There can be few people anywhere who have not heard of Loch Ness, and the main reason for its fame is what has become known as the Loch Ness Monster: popularly referred to as "Nessie" or, in Gaelic, "Niseag". Nessie is a "cryptid", one of those creatures which feature in popular culture in various parts of the world but whose existence has not been proven by science.
Nessie first came to public notice on 2 May 1933 when the Inverness Courier published an article, by local reporter and Loch Ness water baliff Alex Campbell, about a sighting of "a beast" in Loch Ness by unnamed locals on 14 April. The locals involved were Mrs Aldie Mackay, who at the time was manageress of the Drumnadrochit Hotel (the building now housing the Loch Ness Centre) and her husband. Then, on 22 July 1933, a George Spicer and his wife, visitors from London, saw "a most extraordinary form of animal" cross the road in front of their car and enter Loch Ness. A month later a motorcyclist said his 1am crash on a lochside road was caused by avoiding a similar animal. On 21 April 1934 the Daily Mail published a photograph believed to have been taken by Robert Kenneth Wilson, an eminent London doctor, showing what appears to be a head and long neck projecting above water. The "Surgeon's Photo" became famous, and was only exposed as a probable hoax in the late 1990s.
Over the years many other people have seen, photographed or filmed Nessie, but never so convincingly as to prove its existence beyond question. From the 1960s a series of studies and projects, in many cases using the best underwater technology available, have tried to establish beyond question whether (or not) a population of large previously unknown creatures lives in Loch Ness. Proving the absence of such creatures is logically impossible, and to date no one has been able to prove their presence. Meanwhile, supporters of the historical existence of Nessie point to a passage in "The Life of St Columba", written in the late 600s by Adomnán of Iona in which St Columba quells a "water beast" which has killed a man swimming in the River Ness.
Nothing is as attractive as a mystery, and the Loch Ness Monster has spawned many books, films and TV programmes that have been see and read around the world. Whether or not Nessie exists he, or she, or they, exert a powerful draw which brings large numbers of people to Loch Ness. Not many necessarily say they come here to look for the monster, but it is interesting how traffic seems to flow most slowly on the roads along the lochside where the view of the loch is best. You can be the world's most confirmed sceptic, but it is difficult not to keep looking at the surface of the loch, just in case...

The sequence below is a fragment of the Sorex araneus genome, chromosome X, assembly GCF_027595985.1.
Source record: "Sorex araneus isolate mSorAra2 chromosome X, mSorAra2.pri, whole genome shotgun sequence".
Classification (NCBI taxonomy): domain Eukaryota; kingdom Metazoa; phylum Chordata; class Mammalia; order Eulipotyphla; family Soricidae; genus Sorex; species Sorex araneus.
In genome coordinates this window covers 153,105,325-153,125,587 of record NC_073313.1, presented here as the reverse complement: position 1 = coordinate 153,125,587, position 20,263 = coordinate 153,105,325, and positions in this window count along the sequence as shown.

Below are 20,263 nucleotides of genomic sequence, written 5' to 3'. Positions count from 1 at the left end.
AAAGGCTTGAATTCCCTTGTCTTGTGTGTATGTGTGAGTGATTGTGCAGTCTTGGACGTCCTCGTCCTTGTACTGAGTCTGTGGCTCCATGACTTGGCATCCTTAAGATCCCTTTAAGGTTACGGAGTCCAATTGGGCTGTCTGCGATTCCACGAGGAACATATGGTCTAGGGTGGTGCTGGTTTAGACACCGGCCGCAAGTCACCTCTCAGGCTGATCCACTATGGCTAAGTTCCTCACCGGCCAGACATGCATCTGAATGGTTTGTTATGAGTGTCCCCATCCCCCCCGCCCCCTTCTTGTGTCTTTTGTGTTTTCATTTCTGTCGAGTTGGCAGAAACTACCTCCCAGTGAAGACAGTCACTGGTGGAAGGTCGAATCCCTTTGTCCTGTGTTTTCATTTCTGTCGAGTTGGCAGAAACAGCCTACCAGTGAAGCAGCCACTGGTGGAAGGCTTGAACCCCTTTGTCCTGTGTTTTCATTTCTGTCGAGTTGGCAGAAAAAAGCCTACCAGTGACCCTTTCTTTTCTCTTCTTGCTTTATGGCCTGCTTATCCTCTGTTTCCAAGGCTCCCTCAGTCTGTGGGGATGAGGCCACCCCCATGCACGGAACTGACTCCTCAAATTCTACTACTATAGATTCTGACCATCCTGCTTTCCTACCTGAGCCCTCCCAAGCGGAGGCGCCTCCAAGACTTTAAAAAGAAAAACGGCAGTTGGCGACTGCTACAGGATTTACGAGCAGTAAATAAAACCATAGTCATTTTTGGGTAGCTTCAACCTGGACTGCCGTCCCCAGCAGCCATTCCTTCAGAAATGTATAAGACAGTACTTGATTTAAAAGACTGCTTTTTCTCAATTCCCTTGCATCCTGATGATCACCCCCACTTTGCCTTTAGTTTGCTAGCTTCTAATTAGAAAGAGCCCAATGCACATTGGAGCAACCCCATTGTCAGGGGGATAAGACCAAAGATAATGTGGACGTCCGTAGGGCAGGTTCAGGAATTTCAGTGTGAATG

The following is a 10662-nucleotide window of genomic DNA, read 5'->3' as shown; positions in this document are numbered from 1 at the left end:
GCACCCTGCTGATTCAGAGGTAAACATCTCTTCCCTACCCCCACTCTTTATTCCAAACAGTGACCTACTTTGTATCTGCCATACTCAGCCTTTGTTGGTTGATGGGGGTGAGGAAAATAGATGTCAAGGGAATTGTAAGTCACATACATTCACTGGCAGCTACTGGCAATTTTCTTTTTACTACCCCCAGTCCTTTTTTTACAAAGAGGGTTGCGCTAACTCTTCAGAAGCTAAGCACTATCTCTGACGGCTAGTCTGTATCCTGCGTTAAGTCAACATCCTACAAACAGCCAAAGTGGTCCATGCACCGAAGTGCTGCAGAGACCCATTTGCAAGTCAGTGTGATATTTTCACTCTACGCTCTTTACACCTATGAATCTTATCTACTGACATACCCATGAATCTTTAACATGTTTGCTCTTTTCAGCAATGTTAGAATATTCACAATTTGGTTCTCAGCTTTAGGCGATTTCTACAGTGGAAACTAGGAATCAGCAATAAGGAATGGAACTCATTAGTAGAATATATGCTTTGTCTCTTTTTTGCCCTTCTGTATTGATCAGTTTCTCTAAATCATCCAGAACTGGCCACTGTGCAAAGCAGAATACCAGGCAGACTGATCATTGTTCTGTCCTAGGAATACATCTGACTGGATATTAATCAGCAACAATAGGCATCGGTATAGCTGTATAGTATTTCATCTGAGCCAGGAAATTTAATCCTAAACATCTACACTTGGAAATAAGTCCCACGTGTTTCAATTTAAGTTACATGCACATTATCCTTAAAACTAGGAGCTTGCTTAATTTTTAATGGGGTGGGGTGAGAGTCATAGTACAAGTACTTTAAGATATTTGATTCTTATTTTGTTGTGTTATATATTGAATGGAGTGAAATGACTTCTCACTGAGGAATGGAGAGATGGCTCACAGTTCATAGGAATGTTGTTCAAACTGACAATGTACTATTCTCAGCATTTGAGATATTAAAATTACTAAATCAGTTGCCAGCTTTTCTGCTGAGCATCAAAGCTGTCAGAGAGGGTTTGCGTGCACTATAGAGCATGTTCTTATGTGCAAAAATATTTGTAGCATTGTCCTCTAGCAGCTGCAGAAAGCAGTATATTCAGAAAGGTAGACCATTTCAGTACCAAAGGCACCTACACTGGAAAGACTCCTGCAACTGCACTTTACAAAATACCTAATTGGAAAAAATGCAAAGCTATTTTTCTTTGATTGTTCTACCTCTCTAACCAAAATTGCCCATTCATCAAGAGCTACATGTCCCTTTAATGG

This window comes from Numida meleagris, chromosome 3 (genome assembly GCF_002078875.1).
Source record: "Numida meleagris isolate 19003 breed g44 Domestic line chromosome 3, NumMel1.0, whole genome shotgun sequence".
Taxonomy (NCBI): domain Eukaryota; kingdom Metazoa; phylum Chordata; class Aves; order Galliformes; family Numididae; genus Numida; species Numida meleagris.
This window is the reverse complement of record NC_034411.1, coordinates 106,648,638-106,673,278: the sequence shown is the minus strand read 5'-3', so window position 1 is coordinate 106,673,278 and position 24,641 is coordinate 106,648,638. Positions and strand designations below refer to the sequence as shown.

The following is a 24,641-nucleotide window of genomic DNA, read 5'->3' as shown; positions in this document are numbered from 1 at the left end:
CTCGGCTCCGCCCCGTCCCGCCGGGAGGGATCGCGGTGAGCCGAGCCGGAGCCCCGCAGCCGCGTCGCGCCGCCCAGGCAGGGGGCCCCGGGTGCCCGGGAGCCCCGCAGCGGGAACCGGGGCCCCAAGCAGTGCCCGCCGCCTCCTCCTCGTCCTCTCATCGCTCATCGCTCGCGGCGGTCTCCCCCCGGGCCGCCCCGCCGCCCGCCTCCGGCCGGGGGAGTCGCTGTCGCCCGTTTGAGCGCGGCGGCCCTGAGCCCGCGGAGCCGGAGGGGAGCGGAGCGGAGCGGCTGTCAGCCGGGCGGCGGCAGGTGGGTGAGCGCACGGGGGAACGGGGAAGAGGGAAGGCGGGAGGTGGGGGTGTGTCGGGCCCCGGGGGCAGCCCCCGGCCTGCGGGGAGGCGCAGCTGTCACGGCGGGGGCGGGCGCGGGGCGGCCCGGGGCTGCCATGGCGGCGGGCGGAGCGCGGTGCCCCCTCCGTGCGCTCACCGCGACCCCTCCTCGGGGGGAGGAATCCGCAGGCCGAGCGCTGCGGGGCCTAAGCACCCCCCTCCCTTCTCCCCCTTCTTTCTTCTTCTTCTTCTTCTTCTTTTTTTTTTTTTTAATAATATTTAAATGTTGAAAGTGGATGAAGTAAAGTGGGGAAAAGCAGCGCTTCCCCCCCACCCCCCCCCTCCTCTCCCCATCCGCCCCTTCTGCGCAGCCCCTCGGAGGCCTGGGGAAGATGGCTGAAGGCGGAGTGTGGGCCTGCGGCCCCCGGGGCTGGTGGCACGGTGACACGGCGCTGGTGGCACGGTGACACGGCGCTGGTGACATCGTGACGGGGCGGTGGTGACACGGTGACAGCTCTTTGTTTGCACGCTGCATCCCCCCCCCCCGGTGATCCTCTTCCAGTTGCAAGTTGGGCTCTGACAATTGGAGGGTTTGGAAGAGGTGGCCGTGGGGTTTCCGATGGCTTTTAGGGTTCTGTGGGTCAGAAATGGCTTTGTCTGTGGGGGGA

The Loch Ness Centre and Exhibition stands at the northern end of Drumnadrochit in a fine stone building once home to the Drumnadrochit Hotel. Today the Drumnadrochit Hotel occupies a much more modern building next door, and the Loch Ness Centre and Exhibition has become a "must see" attraction for anyone with an interest in the story of the Loch Ness Monster: a category which probably includes the overwhelming majority of visitors to the area.
Here you can see and hear the story of Loch Ness and of Nessie, told in a series of well produced audio visual displays supported by exhibits and artefacts. Visitors enter at the right hand end as you look at the centre from the road, and from here you progress through, area by area, each time gaining an understanding of a different aspect of the story. The aim is clearly to give a rounded and objective picture, highlighting both the evidence in favour of the existence of Nessie and the problems that have emerged with at least some of that evidence. Areas of the exhibition also look at the various systematic and scientific efforts to explore the story over the decades.
The story opens with "From the Beginning of Time", a look at Scotland's geological evolution and an assessment of the pros and cons of the chances of survival of "prehistoric" creatures in Loch Ness. The second area examines the "Legend of a Water Horse", and tries to draw together the common strands that emerge from over a thousand reported sightings of something strange in or around the loch. The other side of the argument emerges in "Hoaxs, Illusions and Eye Witnesses", revealing some of the hoaxes that have been exposed and illusions that have misled people.
"The Secrets Beneath" is an area looking at the scientific studies of the 1970s, in which you can see, and touch, "Machan", the world's smallest submarine, used to take underwater photographs during this period. "Operation Deepscan and the Laser Effect" examines the scientific work of the 1980s and includes the vessel used in some of that work, the "John Murray", the world's largest inflatable boat. The final area, "The Loch Ness Timecapsule" looks at more modern work which suggests that the available nutrients in the loch could not support a population of large animals, and at the Rosetta project to drill into the sediments at the bottom of the loch.
The tour concludes in the rather fine range of shops to one side of the Centre behind the Drumnadrochit Hotel, which can also be visited separately. You emerge from the exhibition far better informed than you entered it, and much better able to form your own opinions about the pros and cons of Nessie actually existing: which adds a great deal to the experience of exploring Loch Ness and the surrounding area. For those wanting to get even closer to Nessie, the centre also offers cruises aboard "Deepscan", the Loch Ness Project research vessel.